health.  

We have emphasized on the industrial nature of Woodstock out
of respect for the area. Woodstock has gone from historic ‘clothing factories’
in the 1970’s – 1980’s to call centres and bio-artisanal type businesses. We
wanted to bring an element of steel into the design by using cladding steel and
internally, using steel columns and grids with a combination of ceilings with
open corridors – very industrial looking but married with high-tech facilities.

We are creating a co-working environment with an emphasis on
a co-laboratory environment. Laboratory equipment is incredibly expensive, prohibiting
access to many. Our idea is to make these services accessible to students and
researchers at a reasonable fee. Like a boardroom that is often underutilized,
we can sweat these assets by making them more accessible to third parties.
Allied to this, there will be a co-working scenario with hot desking and small
office environments.

We have also created a central atrium throughout the
building which will assist with the energy control and allow light to permeate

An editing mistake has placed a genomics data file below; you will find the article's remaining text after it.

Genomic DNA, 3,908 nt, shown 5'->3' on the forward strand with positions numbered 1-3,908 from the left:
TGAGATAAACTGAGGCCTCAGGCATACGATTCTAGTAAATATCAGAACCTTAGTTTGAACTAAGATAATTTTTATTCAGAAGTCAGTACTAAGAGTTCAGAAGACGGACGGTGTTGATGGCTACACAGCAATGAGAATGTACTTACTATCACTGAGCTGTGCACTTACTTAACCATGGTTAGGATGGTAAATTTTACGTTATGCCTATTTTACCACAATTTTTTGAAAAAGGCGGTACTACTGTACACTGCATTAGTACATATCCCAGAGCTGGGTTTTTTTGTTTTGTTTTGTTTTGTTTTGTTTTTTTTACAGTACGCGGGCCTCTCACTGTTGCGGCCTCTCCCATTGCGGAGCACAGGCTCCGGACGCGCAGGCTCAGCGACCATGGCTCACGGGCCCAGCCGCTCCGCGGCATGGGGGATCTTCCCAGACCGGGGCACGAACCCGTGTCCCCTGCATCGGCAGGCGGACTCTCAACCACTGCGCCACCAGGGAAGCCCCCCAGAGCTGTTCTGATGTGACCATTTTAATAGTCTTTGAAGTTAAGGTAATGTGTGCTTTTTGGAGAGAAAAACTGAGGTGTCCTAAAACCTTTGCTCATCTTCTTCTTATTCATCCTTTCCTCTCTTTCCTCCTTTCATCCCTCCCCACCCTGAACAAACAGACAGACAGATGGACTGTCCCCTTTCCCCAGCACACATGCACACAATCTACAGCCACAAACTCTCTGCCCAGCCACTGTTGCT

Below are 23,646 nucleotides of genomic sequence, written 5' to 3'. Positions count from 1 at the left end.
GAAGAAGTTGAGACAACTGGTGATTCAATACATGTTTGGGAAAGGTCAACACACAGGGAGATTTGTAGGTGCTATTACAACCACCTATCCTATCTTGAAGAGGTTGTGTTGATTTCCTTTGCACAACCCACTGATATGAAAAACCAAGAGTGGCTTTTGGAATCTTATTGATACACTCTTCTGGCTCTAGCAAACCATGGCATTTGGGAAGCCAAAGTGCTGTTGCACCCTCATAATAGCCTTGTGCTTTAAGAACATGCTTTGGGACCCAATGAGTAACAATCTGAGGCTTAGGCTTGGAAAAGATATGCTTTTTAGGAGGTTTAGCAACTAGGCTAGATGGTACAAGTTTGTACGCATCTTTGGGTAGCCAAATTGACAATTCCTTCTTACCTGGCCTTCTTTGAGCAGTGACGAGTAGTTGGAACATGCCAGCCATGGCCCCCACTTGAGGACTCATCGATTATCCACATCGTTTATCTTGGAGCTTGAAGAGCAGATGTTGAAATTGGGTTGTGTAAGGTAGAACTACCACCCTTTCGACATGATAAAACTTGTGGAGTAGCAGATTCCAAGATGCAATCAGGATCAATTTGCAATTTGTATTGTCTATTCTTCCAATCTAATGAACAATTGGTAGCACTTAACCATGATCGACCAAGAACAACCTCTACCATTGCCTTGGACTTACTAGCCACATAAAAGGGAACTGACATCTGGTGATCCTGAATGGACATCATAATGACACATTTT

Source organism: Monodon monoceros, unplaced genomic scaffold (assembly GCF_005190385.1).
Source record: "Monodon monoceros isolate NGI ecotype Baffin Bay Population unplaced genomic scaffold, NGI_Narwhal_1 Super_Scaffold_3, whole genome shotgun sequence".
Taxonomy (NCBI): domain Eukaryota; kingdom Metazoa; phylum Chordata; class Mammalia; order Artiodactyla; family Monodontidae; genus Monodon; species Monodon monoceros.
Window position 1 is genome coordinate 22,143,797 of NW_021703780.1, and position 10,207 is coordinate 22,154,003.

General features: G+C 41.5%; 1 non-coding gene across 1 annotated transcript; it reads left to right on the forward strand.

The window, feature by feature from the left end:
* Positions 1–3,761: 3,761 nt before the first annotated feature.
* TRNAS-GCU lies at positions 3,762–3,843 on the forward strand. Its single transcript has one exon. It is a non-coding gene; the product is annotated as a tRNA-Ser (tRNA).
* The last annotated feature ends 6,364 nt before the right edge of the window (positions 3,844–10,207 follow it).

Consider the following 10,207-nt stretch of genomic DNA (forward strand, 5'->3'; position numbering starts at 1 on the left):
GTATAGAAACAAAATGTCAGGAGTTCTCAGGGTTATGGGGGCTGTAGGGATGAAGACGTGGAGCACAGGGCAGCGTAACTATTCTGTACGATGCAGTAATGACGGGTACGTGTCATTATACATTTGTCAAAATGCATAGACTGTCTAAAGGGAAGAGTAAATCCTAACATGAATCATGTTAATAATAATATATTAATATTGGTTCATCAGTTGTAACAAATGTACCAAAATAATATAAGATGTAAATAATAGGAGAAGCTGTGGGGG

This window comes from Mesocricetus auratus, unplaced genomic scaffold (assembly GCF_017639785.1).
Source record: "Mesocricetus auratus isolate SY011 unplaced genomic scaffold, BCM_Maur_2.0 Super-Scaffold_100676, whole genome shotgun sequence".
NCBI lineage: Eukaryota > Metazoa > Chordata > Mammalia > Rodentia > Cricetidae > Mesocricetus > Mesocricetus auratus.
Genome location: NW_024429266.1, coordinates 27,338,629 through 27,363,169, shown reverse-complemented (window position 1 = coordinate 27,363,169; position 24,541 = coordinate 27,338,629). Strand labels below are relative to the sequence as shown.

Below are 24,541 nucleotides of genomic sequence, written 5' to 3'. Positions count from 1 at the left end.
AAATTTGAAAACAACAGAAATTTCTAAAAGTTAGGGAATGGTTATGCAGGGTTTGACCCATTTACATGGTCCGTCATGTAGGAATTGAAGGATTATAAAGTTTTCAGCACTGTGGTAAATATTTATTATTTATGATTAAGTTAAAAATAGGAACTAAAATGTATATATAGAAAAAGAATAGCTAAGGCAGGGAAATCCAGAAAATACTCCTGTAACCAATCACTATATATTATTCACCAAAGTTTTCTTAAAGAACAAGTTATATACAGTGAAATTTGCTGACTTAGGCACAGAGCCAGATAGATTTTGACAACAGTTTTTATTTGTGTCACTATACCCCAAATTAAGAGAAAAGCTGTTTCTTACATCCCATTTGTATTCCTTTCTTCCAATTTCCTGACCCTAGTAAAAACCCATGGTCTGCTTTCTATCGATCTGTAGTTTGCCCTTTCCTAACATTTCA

through the building from the sixth floor to the ground floor. Each floor will
circulate via the atrium. This will create a sense of movement. There will be a
lot of glass too. Visitors who walk through the building may not be able to
access the laboratories, but they will be able to view it all. We are hoping
that this will be quite stimulating, exciting and of interest.

An artist’s render of the central atrium.

The ground floor will play host to a coffee shop and a
co-working space.

The building will be energy efficient – from the type of
windows to the type of insulation used in the electrical supplies. With the
current situation that Eskom is facing – and no foreseeable changes – there
will be a mixture of solar generators and Eskom-generated supply.

It also comes down to your tenant mix and creating a
community within a building. The larger tenants will set the foundation by
providing the laboratory equipment and providing their suppliers with the
opportunity to showcase their equipment while saving on showroom space. There
will be a combination of medically inclined and research focused tenants who
will add value and contribute the building and its purpose.